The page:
Most of the countries in the outer circle are former colonies of the British Empire (with notable exceptions like the former Belgian colony Rwanda). The largest country in the outer ring, in terms of the number of English speakers, is India — with about 125 million English speakers — making it the second-largest English speaking population in the world. India is followed by Pakistan (95 million), the Philippines (90 million), and Nigeria (79 million). The smallest country where English an official language is the tiny island country of Niue, with a population of approximately 1,626, 41% of which speaks English either as a first or second language.


The expanse circle consists of countries which do not have enough English speakers to either classify it as a majority or even minority language, but has a considerable population learning English as a foreign language.

These countries are generally not former British colonies but rather countries that are close to English-speaking countries and/or economic superpowers. Examples include South Korea, Poland, Japan, Brazil, Saudi Arabia, Russia, and so on.

It is significant to understand that English is the most commonly learned foreign language in the world. It is essentially a “world language” or “global language” — a lingua franca for the entire world. As playwright Sir Derek Walcott rightly said,

The English language is nobody’s special property. It is the property of the imagination: it is the property of the language itself.

When answering how many countries have English as their first language, it is vital to see the non-governmental tasks where English is indeed used as a first language. English is the language for the following international communications:

It is the most common language on the Internet, powering more than one-fourth of the Internet’s content. More than three-fourths of scientific journals and articles are published in the English language, and in some streams, that number even goes up as high as 90%.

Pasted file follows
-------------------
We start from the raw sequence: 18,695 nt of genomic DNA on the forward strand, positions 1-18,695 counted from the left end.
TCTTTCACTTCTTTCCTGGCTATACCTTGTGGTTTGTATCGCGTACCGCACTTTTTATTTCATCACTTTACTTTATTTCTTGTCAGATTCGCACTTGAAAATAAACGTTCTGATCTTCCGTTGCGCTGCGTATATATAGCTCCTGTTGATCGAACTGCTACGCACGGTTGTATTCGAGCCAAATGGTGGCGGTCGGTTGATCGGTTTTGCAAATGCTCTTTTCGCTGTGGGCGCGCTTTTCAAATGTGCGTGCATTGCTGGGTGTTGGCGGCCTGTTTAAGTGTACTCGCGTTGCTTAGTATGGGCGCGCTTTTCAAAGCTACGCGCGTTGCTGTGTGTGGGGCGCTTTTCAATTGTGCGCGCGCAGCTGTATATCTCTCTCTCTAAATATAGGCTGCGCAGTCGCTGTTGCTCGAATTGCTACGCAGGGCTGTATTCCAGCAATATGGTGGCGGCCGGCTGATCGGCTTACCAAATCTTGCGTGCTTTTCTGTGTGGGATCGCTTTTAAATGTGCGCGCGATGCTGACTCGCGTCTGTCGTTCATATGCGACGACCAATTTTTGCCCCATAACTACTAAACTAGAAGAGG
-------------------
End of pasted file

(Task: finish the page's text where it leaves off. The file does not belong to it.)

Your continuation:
One-fourth of the Internet’s content is in English.

When answering the question about how many countries have English as their first language, the number is not that high. However, due to its widespread use in developed countries and most prominent international organizations, English has risen to the standard of “diplomatic language” — i.e., it is often the ideal choice for diplomatic communication between two countries lacking a universal language.

In the words of Mahatma Gandhi,

The English language is so elastic that you can find another word to say the same thing.


Although we are trying to figure out how many countries have English as their first language, it is also to look at the opposite end of the spectrum. While there is no doubt about the global nature of the English language, there are a few countries where English hasn’t been able to get a foothold.

The most striking case is that of (mainland) China. If you are informed that around 10 million people in a country speak English, you’d be forgiven if you think that it is an impressive number. But let’s put it in a larger context. China has a population of 1.4 billion — making its English speaking population less than 1% of the total population.